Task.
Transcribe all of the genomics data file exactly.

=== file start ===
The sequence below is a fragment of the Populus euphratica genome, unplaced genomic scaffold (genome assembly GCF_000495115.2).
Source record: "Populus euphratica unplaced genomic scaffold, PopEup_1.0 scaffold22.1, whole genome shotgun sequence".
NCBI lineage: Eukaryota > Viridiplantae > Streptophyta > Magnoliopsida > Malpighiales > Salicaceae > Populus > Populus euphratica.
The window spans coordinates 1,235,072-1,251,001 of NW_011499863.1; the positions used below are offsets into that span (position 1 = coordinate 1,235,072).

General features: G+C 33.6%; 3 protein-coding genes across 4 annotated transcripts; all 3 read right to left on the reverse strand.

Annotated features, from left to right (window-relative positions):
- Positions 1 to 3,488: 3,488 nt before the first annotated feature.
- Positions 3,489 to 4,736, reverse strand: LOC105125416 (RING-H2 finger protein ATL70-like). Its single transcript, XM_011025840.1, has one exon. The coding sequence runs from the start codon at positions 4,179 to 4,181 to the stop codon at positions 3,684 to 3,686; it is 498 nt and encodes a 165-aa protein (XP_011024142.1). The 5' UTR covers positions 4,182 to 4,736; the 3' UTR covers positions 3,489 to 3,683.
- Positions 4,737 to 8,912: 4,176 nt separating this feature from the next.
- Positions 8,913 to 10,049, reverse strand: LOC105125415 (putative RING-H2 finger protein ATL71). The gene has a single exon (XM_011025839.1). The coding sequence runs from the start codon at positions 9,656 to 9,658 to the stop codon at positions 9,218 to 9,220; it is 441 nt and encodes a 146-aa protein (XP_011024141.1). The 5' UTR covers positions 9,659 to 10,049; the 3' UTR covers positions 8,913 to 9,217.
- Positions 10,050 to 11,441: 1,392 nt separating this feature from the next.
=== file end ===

The sequence below is a fragment of the Populus euphratica genome, unplaced genomic scaffold (genome assembly GCF_000495115.2).
Source record: "Populus euphratica unplaced genomic scaffold, PopEup_1.0 scaffold22.1, whole genome shotgun sequence".
NCBI lineage: Eukaryota > Viridiplantae > Streptophyta > Magnoliopsida > Malpighiales > Salicaceae > Populus > Populus euphratica.
The window spans coordinates 1,235,072-1,251,001 of NW_011499863.1; the positions used below are offsets into that span (position 1 = coordinate 1,235,072).

General features: G+C 33.6%; 3 protein-coding genes across 4 annotated transcripts; all 3 read right to left on the reverse strand.

Annotated features, from left to right (window-relative positions):
- Positions 1 to 3,488: 3,488 nt before the first annotated feature.
- Positions 3,489 to 4,736, reverse strand: LOC105125416 (RING-H2 finger protein ATL70-like). Its single transcript, XM_011025840.1, has one exon. The coding sequence runs from the start codon at positions 4,179 to 4,181 to the stop codon at positions 3,684 to 3,686; it is 498 nt and encodes a 165-aa protein (XP_011024142.1). The 5' UTR covers positions 4,182 to 4,736; the 3' UTR covers positions 3,489 to 3,683.
- Positions 4,737 to 8,912: 4,176 nt separating this feature from the next.
- Positions 8,913 to 10,049, reverse strand: LOC105125415 (putative RING-H2 finger protein ATL71). The gene has a single exon (XM_011025839.1). The coding sequence runs from the start codon at positions 9,656 to 9,658 to the stop codon at positions 9,218 to 9,220; it is 441 nt and encodes a 146-aa protein (XP_011024141.1). The 5' UTR covers positions 9,659 to 10,049; the 3' UTR covers positions 8,913 to 9,217.
- Positions 10,050 to 11,441: 1,392 nt separating this feature from the next.